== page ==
Seeding Success and the Community Foundation have selected five diverse partners for this capacity building investment, which serve approximately 15,000 students annually. These partners vary in terms of type of services, age of clients, service clientele demographics, and size. Each partner, however, upon preliminary analysis falls into the emerging category and is positioned to develop systems change competencies within a year of intervention.

  • Porter-Leath provides both in and out-of-school time services to approximately 4,500 children. It is a critical partner working to enhance school preparedness and early literacy proficiency in Shelby County. Through this investment, Porter-Leath will able to continue progress as a data-informed organization, to continuously improve outcomes for children and families.
  • Literacy Mid-South provides intermediary services for the Seeding Success Summer Learning Project, which leverages existing summer programs to serve approximately 3,000 students PK-5 over the summer. Summer learning is a critical barrier to sustained learning gains for the most at-risk students in Shelby County. By enhancing the capabilities of Literacy Mid-South, Seeding Success can indirectly support the effectiveness of additional partners. This example will also provide a proof point for intervening with non-direct service organizations across Shelby County.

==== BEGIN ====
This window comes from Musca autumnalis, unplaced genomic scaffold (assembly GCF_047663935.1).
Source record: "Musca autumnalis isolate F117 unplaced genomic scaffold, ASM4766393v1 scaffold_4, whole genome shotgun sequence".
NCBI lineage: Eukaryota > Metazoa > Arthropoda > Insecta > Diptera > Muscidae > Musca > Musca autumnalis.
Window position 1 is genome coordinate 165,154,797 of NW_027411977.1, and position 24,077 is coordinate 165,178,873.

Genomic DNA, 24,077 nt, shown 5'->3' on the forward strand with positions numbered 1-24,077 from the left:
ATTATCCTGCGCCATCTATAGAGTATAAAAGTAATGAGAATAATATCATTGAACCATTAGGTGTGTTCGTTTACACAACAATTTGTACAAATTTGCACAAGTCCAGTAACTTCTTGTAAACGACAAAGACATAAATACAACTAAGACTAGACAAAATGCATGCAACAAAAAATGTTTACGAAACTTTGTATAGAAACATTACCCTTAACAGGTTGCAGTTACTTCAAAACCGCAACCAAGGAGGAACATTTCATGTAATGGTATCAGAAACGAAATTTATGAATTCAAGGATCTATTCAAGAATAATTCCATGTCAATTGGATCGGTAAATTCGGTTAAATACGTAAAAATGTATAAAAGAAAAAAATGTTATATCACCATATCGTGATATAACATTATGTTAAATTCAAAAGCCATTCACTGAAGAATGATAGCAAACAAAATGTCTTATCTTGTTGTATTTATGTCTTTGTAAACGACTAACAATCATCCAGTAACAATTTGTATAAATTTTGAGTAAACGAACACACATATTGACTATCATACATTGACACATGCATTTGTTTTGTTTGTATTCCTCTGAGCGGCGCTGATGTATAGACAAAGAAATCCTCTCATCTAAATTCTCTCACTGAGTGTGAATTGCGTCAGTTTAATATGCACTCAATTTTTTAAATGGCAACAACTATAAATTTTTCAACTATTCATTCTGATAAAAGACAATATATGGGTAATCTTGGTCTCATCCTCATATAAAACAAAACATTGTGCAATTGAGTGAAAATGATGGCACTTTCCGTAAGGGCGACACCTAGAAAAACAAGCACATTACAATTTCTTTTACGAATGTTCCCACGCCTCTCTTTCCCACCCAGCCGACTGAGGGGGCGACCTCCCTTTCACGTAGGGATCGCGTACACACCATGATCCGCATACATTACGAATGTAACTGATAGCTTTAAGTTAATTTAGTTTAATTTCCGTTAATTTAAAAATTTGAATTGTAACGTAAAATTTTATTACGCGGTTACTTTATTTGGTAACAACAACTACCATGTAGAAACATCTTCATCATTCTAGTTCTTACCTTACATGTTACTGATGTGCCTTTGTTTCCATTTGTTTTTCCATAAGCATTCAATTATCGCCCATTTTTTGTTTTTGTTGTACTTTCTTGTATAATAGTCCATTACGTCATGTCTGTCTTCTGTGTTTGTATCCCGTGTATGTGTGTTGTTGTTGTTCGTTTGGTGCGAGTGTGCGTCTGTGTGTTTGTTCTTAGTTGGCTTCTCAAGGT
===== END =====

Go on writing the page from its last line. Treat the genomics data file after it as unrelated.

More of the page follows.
• Knowledge Quest acts a neighborhood hub of services for youth and families in South Memphis, serving approximately 200 students. It is a critical partner in terms of linking aligned strategies between schools and the community. Knowledge Quest has already taken incredible strides as a Seeding Success partner to develop internal processes for improvement, and will benefit from on-going deep dive supports.
  • Communities in Schools is one of the single largest providers of K-12 in and out-of-school time services in Shelby County, providing wrap-around and intervention services to approximately 7,500 students beginning in 2016. A direct investment in Communities in Schools’ capabilities should result in a significant impact, quickly, for a large population of Shelby County’s most at-risk students. It is also the convener of the Seeding Success College and Career Readiness Network, which will pilot the Social Emotional Learning interventions and Assessments as a part of this program.
  • Latino Memphis has provided services to Latino high school students for the past several years, helping them prepare for and persist into postsecondary opportunities. As one of a few services providers directly supporting English as a Second Language students, Latino Memphis, which annually serves approximately 300 students, will provide validity that these skills are applicable across youth-serving organizations regardless of the challenges (perceived or real) facing the demographic served.